Even as thousands of workers returned to their posts in the oil-rich Gulf of Mexico after Hurricane Gustav's mild blow, other storms traveling across the Atlantic Ocean served as a reminder that the heart of hurricane season is here.
Gustav's punch turned out to be less severe than originally feared — especially when compared to hurricanes Katrina and Rita three years ago — but it still shuttered about 15 percent of the U.S. refining capacity in the region and brought nearly 100 percent of the Gulf's oil and natural gas production to a halt.
Gustav, however, was preceded by a larger disturbance — an economic storm that already was driving down demand for gasoline and, as such, the hurricane did little to move prices at the pump.
Oil companies restored a bit more production Thursday, and some refineries were cranking back up — but everyone kept an eye on three storms lurking in the Atlantic: Hanna, Ike and Josephine. Ike, in particular, appeared to be a possible threat to enter the Gulf sometime next week.
Royal Dutch Shell spokesman Shaun Wiggins said the company was closely monitoring Ike, "but at this time our primary focus is getting our operations and people back online."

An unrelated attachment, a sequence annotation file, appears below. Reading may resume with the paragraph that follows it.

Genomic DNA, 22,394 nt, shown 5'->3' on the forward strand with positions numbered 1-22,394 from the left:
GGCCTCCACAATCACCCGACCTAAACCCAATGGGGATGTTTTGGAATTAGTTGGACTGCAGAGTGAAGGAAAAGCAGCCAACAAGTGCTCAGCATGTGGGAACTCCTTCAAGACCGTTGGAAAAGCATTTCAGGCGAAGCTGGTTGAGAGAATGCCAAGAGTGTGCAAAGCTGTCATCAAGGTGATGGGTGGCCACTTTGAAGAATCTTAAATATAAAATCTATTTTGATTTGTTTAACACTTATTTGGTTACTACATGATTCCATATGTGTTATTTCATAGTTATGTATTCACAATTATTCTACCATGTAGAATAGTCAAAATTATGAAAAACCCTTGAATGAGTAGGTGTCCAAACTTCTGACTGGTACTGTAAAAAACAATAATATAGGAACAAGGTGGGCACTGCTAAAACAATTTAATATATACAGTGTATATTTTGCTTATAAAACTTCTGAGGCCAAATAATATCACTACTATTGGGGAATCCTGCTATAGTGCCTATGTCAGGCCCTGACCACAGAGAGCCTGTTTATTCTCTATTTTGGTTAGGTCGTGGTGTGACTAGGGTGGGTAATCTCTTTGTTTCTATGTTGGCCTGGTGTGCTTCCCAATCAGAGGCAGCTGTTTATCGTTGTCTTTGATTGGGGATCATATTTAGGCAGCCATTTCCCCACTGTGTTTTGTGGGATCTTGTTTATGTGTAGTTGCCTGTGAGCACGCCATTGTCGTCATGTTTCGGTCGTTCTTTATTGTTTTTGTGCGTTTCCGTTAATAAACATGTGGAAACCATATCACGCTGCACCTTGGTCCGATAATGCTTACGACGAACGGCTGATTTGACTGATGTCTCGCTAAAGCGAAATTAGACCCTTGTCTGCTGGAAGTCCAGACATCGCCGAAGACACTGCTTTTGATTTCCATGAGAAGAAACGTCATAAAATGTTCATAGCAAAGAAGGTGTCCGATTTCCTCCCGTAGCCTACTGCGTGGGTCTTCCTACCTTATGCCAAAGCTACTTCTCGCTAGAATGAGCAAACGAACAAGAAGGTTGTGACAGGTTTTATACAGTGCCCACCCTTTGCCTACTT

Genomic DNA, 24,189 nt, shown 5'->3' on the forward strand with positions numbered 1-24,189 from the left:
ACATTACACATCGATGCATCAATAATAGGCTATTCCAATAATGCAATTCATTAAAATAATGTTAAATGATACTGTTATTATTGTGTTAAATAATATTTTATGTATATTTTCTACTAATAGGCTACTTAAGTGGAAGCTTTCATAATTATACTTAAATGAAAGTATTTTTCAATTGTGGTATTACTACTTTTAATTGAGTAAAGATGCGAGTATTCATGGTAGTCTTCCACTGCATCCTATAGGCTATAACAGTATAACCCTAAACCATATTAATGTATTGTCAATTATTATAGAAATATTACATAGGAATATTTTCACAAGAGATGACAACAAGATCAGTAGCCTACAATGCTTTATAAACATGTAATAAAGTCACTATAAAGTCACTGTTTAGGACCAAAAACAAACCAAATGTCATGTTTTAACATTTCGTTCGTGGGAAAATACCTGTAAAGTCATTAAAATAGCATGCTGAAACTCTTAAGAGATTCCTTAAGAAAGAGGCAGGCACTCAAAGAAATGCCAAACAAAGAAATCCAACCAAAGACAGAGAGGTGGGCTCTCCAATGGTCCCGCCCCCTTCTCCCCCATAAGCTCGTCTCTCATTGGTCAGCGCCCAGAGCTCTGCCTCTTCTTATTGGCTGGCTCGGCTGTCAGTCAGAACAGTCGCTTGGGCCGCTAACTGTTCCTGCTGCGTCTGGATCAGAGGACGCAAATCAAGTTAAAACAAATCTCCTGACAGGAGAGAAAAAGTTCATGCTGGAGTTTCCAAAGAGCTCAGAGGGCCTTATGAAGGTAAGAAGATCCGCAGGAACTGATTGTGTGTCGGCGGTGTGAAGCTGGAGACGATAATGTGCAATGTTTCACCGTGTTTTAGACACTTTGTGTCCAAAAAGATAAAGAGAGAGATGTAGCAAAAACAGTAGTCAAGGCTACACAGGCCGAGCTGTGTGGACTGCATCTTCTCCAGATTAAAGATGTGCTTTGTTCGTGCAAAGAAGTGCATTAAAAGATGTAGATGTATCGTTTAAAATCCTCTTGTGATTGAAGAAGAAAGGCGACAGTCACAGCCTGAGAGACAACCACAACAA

The U.S. Minerals Management Service, which oversees offshore activity, said Thursday afternoon about 5 percent of the Gulf's oil production had been restored, and natural gas output stood at about 12.5 percent.
Exxon Mobil Corp. was among the companies that said some production had resumed at platforms that were not in Gustav's path, and that it continued assessments at facilities raked by Gustav.
Most companies have said initial inspections revealed little significant damage.
On the refining end, some of the dozen or so facilities in Louisiana that shut down as Gustav approached were powering back up.
ConocoPhillips said it was restarting its Lake Charles, Louisiana, refinery, though it's expected to take 10 to 14 days to reach normal production levels. Another refinery near New Orleans was without power so it remained shut down, ConocoPhillips said.
Valero Energy Corp. Chairman Bill Klesse said Thursday the company was restarting its refinery in St. Charles, Louisiana, but he said it would be Sunday or early next week before it was processing significant amounts of oil.
Like some other refineries, the Valero restart was contingent on getting power restored and had nothing to do with storm-related damage, he said.
"As with most refineries that I'm aware of, there hasn't been any damage to the facility," Klesse said during a presentation at a Lehman Brothers investor conference.
Klesse noted gasoline inventories "were in pretty decent shape" before Gustav, but the storm's impact on production and refining would reduce stocks significantly.
Analysts have said because the summer driving season largely ended with Labor Day, consumers should not encounter Gustav-related price spikes unless severe disruptions occur as the industry resumes normal operations.
Unlike the nation's energy complex, Gustav has caused massive damage to power lines and other utility infrastructure. Entergy Corp., the largest utility in the region, said the Baton Rouge area has never suffered damage as severe as that caused by Gustav.
Utilities say it could be weeks before full power is resumed.